Chinese beauty blogger Hao Yu sues Estée Lauder for false advertising over La Mer product claims
‘Doctor Big Mouth’ has accused the beauty giant of deceiving Chinese consumers over the ability of its Crème de la Mer to heal burn scars, adding global brands still treat the Chinese as ‘gullible sheep waiting to be killed’
A well-known Chinese beauty blogger has revealed he is suing global conglomerate Estée Lauder for false advertising about the properties of a La Mer luxury beauty product.
In a blog post on Weibo, China’s answer to Twitter, Hao Yu said he filed a civil lawsuit in Shanghai on September 27 accusing Estée Lauder of misleading and deceiving Chinese consumers by claiming that its Crème de la Mer can heal burn scars.
Hao, who has 1.1 million Weibo followers, wrote that he spent 1,450 yuan (US$211) on a pot of the cream because he believed this claim, but his skin did not see any improvement after using it.
According to La Mer’s official English-language website, the brand was founded by a Dr Max Huber who “suffered burns in an experiment gone awry”. He subsequently created Miracle Broth, an elixir containing fermented kelp that “soothed his skin” and is present in all La Mer’s products today.
However, Hao pointed out that La Mer’s official Chinese website states that Miracle Broth restored his physical appearance. He said he compared this wording with that on La Mer websites in other languages and found none of them make such a claim for Miracle Broth.
Hao’s blog post, which went viral, caused a stir on the Chinese social media platform, with many internet users expressing anger at La Mer.
Hao accused the company of deceiving Chinese consumers about Crème de la Mer. “No matter how much money Chinese consumers have, big global brands will not treat Chinese consumers as VIPs. In their eyes, we are still gullible sheep waiting to be killed,” he wrote in another blog post.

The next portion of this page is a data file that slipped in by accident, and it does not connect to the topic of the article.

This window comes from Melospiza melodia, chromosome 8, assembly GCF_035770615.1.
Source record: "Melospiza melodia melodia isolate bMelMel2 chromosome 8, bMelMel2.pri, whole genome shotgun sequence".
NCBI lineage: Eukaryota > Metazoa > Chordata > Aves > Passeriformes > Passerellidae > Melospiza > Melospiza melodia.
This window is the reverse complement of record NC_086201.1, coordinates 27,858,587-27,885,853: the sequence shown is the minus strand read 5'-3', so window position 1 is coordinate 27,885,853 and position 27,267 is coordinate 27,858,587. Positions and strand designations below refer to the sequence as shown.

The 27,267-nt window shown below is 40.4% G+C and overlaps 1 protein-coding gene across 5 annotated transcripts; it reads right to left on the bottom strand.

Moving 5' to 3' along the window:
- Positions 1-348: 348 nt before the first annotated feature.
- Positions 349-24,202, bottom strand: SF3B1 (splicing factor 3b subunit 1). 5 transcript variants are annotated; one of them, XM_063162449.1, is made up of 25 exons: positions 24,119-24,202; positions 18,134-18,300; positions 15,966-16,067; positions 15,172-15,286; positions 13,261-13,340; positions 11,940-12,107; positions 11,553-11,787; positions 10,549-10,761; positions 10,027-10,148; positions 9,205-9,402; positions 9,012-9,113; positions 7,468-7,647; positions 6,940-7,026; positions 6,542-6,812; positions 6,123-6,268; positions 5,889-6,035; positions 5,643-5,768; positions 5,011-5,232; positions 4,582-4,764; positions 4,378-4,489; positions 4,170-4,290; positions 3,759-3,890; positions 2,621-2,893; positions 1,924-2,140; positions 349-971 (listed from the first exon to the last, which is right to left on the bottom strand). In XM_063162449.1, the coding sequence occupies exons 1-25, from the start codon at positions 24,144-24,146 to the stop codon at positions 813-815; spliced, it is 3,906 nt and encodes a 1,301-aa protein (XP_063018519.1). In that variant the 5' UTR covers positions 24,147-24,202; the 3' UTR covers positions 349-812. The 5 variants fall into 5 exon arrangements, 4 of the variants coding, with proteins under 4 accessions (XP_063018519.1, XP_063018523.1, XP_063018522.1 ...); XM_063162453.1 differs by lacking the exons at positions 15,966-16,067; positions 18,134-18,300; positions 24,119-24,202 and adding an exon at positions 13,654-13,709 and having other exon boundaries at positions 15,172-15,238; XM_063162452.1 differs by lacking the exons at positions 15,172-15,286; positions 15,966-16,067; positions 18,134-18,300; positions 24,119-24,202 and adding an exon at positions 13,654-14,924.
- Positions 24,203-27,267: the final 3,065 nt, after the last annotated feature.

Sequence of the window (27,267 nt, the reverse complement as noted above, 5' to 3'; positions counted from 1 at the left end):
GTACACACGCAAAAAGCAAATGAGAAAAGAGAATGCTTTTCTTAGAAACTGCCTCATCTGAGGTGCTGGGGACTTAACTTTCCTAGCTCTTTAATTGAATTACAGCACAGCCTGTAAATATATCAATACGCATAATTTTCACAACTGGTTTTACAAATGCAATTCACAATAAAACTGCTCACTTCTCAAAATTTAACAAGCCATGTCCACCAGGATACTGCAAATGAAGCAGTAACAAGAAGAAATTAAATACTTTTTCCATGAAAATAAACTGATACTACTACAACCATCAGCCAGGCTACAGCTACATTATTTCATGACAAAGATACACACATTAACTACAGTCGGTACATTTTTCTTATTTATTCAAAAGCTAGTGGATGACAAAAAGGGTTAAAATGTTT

His writ, which he posted online, seeks a refund of the 1,450 yuan he spent, damages of 4,350 yuan, and an order for Estée Lauder to publish a public apology in a newspaper. In China, once a writ is filed, it must first be accepted by a court, after which the case will be listed for a hearing.
La Mer has since issued a public statement on its Weibo account that does not address the issue specifically: “Clinical testing demonstrates Crème de La Mer’s anti-ageing benefits diminish the look of lines and wrinkles and strengthen skin with intense, healing hydration and soothing Miracle Broth that supports its natural repair.”
La Mer is one of the most expensive skincare brands on the market. A two-ounce (57 gram) jar of Crème de la Mer is priced at US$325 on its US website and 2,550 yuan in China.
La Mer became the fourth brand in the Estée Lauder corporate portfolio to reach a billion US dollars in net sales in fiscal 2018. According to data from Seeking Alpha, a financial services company, Estée Lauder has seen good recent growth driven by its performance in the China and Hong Kong markets, which played a major part in its 38 per cent year-on-year sales growth in Asia/Pacific in the third quarter of fiscal 2018. Net sales in the Americas grew only 1 per cent over the same period.
Hao, whose blog name is Dazui Boshi (meaning “Doctor Big Mouth”), is known for giving advice on facial masks. According to his profile, he graduated from the University of Hong Kong with a doctoral degree in organic chemistry and worked in product development at L’Oréal (China) for six years before becoming a blogger.
In a recent video, he introduced and reviewed a handful of Chinese skincare products for his followers. In another video, he placed a 10-yuan face cream in a La Mer jar and tested it on passers-by on the street as a way to show that expensive products are not always better.